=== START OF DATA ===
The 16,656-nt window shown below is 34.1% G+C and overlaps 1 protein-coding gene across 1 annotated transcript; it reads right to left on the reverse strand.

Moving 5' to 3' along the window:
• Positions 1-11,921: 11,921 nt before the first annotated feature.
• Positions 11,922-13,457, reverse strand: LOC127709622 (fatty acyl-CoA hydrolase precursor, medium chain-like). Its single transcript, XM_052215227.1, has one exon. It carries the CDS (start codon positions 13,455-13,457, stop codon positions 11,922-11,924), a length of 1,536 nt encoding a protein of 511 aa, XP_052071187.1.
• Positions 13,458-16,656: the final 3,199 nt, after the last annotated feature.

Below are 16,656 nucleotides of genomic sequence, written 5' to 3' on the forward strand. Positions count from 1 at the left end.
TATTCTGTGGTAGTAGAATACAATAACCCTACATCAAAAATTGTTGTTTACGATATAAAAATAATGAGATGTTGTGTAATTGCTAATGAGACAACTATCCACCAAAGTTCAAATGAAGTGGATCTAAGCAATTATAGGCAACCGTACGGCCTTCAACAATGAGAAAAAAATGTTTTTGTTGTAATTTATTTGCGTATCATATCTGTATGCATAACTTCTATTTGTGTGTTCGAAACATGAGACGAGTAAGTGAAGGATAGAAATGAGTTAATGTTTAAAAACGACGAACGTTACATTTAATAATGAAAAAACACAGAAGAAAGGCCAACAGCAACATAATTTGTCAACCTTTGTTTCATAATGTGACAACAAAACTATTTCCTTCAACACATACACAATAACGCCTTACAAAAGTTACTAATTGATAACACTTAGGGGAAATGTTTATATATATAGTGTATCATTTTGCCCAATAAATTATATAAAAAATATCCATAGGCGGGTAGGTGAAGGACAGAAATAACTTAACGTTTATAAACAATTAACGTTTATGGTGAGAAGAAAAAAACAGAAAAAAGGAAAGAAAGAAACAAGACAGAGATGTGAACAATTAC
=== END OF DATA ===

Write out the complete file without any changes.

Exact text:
The 16,656-nt window shown below is 34.1% G+C and overlaps 1 protein-coding gene across 1 annotated transcript; it reads right to left on the reverse strand.

Moving 5' to 3' along the window:
• Positions 1-11,921: 11,921 nt before the first annotated feature.
• Positions 11,922-13,457, reverse strand: LOC127709622 (fatty acyl-CoA hydrolase precursor, medium chain-like). Its single transcript, XM_052215227.1, has one exon. It carries the CDS (start codon positions 13,455-13,457, stop codon positions 11,922-11,924), a length of 1,536 nt encoding a protein of 511 aa, XP_052071187.1.
• Positions 13,458-16,656: the final 3,199 nt, after the last annotated feature.

Below are 16,656 nucleotides of genomic sequence, written 5' to 3' on the forward strand. Positions count from 1 at the left end.
TATTCTGTGGTAGTAGAATACAATAACCCTACATCAAAAATTGTTGTTTACGATATAAAAATAATGAGATGTTGTGTAATTGCTAATGAGACAACTATCCACCAAAGTTCAAATGAAGTGGATCTAAGCAATTATAGGCAACCGTACGGCCTTCAACAATGAGAAAAAAATGTTTTTGTTGTAATTTATTTGCGTATCATATCTGTATGCATAACTTCTATTTGTGTGTTCGAAACATGAGACGAGTAAGTGAAGGATAGAAATGAGTTAATGTTTAAAAACGACGAACGTTACATTTAATAATGAAAAAACACAGAAGAAAGGCCAACAGCAACATAATTTGTCAACCTTTGTTTCATAATGTGACAACAAAACTATTTCCTTCAACACATACACAATAACGCCTTACAAAAGTTACTAATTGATAACACTTAGGGGAAATGTTTATATATATAGTGTATCATTTTGCCCAATAAATTATATAAAAAATATCCATAGGCGGGTAGGTGAAGGACAGAAATAACTTAACGTTTATAAACAATTAACGTTTATGGTGAGAAGAAAAAAACAGAAAAAAGGAAAGAAAGAAACAAGACAGAGATGTGAACAATTAC